Anyone who knows psychology and its present situation will be able to say to himself—and I would like to conclude with this as something that throws a light, as it were, on our time and into the future—anyone who knows what can be gained with supersensible investigation in psychology will say that a psychology—and perhaps today’s attempt to characterize it has been very inadequate as yet—a psychology that truly takes us to the question of the soul’s immortality, to the most sublime phenomena of the soul, must be the psychology for the future. For as we have seen exactly from our look at psychology as it is current today, either it will have no future at all, as philosophers like Richard Wahle say, who are perfectly right about this, or this future will be the way it will have to be if it arises from the anthroposophical view of the world.

Questions and answers

Following the lecture given in Zurich on 10 October 1918

Question. How do feelings relate to bodily life, seen from the spiritual scientific point of view?

This is the very question, and it is a most interesting one, which I have tried to consider in the appendix to my book Von Seelenrätseln. There I also said that in the science of the spirit, such questions must have highly significant preconditions. You can only talk in the right way about such issues—spiritual science is strongly connected with our personal life—by speaking of your own investigations. I may say that I have indeed been working with questions that go in this direction for more than 30 years, and that 1 considered these things from many different points of view before I dared to talk about them in public the way I did after 30 years in that book, just touching on the subject. For questions like this only find an answer if you go back to them again and again in your investigations—questions as to the essence of the whole life of the psyche, as to the way the whole life of the psyche relates to the bodily sphere.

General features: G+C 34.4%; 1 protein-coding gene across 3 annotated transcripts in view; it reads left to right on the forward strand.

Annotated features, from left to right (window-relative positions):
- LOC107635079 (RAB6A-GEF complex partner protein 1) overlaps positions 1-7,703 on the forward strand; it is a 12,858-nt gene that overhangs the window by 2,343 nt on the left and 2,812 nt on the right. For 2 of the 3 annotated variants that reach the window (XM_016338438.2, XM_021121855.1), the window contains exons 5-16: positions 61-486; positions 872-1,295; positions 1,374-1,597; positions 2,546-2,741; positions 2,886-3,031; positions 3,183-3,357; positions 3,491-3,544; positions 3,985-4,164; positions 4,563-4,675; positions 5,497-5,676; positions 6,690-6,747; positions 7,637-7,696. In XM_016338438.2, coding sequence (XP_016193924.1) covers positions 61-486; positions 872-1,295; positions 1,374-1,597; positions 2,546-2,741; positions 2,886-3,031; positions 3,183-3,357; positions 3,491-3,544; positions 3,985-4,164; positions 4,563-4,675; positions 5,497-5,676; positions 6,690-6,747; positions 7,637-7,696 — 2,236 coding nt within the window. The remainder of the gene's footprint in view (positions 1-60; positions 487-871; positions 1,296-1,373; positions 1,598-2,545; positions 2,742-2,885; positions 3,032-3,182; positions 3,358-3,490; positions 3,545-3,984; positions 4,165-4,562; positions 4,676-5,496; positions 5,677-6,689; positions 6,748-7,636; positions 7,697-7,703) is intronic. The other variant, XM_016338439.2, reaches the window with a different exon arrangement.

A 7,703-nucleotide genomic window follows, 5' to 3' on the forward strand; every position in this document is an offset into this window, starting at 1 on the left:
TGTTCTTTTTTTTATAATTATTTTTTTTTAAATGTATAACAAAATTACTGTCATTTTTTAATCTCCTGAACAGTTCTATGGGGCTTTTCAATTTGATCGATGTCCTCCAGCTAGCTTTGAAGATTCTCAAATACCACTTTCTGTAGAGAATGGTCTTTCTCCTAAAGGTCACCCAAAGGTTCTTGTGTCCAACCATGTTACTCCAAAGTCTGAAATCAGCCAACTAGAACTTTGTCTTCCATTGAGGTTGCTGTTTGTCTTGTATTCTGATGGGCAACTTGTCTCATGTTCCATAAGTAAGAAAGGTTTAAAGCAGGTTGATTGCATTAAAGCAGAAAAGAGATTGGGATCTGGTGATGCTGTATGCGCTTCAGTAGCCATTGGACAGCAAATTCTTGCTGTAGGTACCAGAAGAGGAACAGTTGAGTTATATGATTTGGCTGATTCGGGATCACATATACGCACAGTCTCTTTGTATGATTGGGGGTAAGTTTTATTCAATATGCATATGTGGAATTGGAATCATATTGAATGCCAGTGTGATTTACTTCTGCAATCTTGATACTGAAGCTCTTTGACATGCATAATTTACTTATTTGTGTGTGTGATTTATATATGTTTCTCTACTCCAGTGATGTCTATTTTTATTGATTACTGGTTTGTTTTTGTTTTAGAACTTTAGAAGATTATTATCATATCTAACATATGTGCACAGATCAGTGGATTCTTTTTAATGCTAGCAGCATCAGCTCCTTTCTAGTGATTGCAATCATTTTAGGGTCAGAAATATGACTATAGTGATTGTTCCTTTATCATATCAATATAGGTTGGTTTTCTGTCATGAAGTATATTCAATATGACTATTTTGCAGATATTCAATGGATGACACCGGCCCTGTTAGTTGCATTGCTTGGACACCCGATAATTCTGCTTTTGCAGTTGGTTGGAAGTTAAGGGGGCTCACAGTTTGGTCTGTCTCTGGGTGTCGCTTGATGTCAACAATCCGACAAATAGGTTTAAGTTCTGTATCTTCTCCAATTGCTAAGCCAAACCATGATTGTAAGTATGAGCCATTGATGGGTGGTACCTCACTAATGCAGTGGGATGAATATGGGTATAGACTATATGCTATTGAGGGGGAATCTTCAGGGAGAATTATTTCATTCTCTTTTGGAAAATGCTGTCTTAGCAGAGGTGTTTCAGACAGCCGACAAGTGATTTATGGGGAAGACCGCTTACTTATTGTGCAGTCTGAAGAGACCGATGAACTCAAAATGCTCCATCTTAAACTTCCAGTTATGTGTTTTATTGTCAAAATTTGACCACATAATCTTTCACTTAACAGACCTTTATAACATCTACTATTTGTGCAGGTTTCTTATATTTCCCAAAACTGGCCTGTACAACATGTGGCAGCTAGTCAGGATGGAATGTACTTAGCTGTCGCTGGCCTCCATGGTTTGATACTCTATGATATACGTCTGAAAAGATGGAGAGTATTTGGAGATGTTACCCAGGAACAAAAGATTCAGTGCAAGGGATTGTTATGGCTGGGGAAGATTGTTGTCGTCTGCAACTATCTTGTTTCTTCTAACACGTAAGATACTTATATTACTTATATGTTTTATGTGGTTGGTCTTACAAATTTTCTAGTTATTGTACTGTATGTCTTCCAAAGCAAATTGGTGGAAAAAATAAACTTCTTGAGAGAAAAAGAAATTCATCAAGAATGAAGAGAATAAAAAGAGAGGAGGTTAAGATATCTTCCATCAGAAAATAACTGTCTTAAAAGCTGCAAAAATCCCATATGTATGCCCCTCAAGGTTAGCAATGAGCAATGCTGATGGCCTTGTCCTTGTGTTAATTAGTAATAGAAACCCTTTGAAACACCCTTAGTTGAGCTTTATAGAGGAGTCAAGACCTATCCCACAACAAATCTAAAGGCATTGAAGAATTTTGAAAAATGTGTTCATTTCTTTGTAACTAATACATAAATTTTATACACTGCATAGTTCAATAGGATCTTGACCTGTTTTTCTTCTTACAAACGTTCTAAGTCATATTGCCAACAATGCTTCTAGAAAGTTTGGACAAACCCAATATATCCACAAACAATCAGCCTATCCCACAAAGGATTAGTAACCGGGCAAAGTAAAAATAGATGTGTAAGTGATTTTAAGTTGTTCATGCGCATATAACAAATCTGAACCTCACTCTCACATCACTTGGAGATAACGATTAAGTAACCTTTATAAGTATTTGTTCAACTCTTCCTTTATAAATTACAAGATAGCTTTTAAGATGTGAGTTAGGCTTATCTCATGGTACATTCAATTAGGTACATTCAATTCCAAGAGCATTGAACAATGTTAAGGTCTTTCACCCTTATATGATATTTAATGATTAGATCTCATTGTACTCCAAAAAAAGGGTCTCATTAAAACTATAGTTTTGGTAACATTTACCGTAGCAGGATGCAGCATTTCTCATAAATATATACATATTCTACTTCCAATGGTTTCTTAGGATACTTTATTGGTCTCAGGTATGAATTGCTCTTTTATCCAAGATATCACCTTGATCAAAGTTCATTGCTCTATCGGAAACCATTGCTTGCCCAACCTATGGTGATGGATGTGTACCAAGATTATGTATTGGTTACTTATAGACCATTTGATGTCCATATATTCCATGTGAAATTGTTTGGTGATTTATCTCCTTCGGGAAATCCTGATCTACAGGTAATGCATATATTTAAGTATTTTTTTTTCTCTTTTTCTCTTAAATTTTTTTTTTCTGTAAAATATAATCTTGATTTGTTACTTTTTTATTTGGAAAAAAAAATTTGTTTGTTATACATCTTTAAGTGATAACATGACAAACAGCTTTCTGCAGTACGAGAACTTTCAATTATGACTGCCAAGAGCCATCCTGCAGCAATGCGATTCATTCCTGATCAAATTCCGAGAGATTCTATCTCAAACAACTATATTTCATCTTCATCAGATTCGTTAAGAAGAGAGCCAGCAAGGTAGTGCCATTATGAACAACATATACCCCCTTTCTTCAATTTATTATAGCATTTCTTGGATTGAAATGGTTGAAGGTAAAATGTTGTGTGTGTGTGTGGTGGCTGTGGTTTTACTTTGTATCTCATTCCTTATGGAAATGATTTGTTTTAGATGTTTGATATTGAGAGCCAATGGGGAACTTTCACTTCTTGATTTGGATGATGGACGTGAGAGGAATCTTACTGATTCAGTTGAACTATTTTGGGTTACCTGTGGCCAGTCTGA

And I found—time is short; permit me therefore to give just a brief indication—that conventional science is altogether not investigating these relationships in an adequate way. The way people usually talk when they want to investigate these relationships is to put the soul on one side and bodily life on the other. But this causes total confusion. You don’t get anywhere at all. You will only get results—you’ll discover this if you carry out a serious investigation—if you place the life of the psyche on one side, that you truly differentiate it into living in one’s thinking, living in one’s feelings, living in one’s will intent. Once you have differentiated the life of the psyche so that you have a proper overview, you can relate it to bodily life. And you will find that every element in this life of the psyche has quite specific relationships to life in the body.

First of all you have to consider the life of forming ideas, of thinking. This relates to life in the nerves if we understand it rightly in a scientific way. The mistake people usually make is to relate the whole life of the psyche to life in the nerves. Of course it is still quite unacceptable today to hear the truth on this subject. It will, however, soon be known. Today, people relate the whole life of the psyche, including feeling and will intent, to life in the nerves. But we should only relate thinking life to life in the nerves.